Construction for a parking lot and electrical substation on the site of a Jewish cemetery in the town of Siemiatycze in eastern Poland unearthed skeletal human remains that were then dug up and discarded in a heap of dirt.
Work was suspended after the Rabbinical Commission on Cemeteries informed the police and local prosecutor's office, and an investigation is under way. The Jewish community said that some of the remains have been collected and will be reburied.
News media quoted Poland's Chief Rabbi Michael Schudrich, who visited the site on December 6, as saying the case was the worst desecration of a Jewish cemetery he has seen in the 17 years he has served as a rabbi in Poland. He told the Associated Press:
“This is a full-out scandal [...] Sometimes people can do something by mistake and could not realize they are seeing bones, but skulls are hard to miss.”
The cemetery was founded in the 18th century and was almost totally destroyed during and after World War II. Only a few dozen gravestones survived. During the postwar communist regime a building of the Polish Automobile Association was constructed on part of the site.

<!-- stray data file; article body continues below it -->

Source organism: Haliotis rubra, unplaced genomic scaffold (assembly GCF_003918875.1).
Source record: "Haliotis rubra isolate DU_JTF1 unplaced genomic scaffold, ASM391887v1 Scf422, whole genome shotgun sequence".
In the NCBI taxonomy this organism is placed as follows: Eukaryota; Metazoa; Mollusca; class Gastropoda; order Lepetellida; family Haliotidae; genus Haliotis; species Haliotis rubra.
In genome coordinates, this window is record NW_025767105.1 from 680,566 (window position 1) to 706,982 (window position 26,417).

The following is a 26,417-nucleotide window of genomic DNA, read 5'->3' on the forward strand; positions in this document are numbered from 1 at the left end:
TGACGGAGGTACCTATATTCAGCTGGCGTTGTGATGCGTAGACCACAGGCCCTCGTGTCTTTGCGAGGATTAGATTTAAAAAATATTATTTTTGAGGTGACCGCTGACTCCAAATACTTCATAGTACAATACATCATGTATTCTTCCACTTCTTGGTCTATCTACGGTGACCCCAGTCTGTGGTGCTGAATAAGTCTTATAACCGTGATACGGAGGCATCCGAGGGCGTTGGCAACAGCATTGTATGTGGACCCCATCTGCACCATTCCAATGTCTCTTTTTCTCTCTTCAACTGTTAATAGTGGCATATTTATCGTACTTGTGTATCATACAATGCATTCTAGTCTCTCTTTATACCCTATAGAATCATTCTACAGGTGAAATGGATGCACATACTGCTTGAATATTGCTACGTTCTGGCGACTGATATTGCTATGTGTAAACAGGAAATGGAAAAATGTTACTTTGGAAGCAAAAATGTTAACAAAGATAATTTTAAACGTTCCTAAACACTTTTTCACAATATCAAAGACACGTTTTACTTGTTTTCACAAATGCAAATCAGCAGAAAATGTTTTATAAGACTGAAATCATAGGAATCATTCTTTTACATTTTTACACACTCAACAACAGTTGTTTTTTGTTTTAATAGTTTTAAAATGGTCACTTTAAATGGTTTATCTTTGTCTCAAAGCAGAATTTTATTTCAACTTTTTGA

Local authorities said the current construction is on the part of the site already built on and managed by the Automobile Association.
Part of the cemetery was returned to Jewish communal ownership after the fall of communism, but not that section.
Virtual Shtetl noted that there had been earlier plans to develop the site, and that plans in 2013-14 by a telecommunications firm to construct a transmitter there were abandoned when they learned that it would be on the site of the cemetery.
According to the AP and other media, Schudrich said he had warned local authorities that this was still part of the cemetery and had asked them to inform him if there was ever a request to build there.
“I went there three or four years ago and I told them that if you put a shovel in the ground, you are going to find bones,” Schudrich said.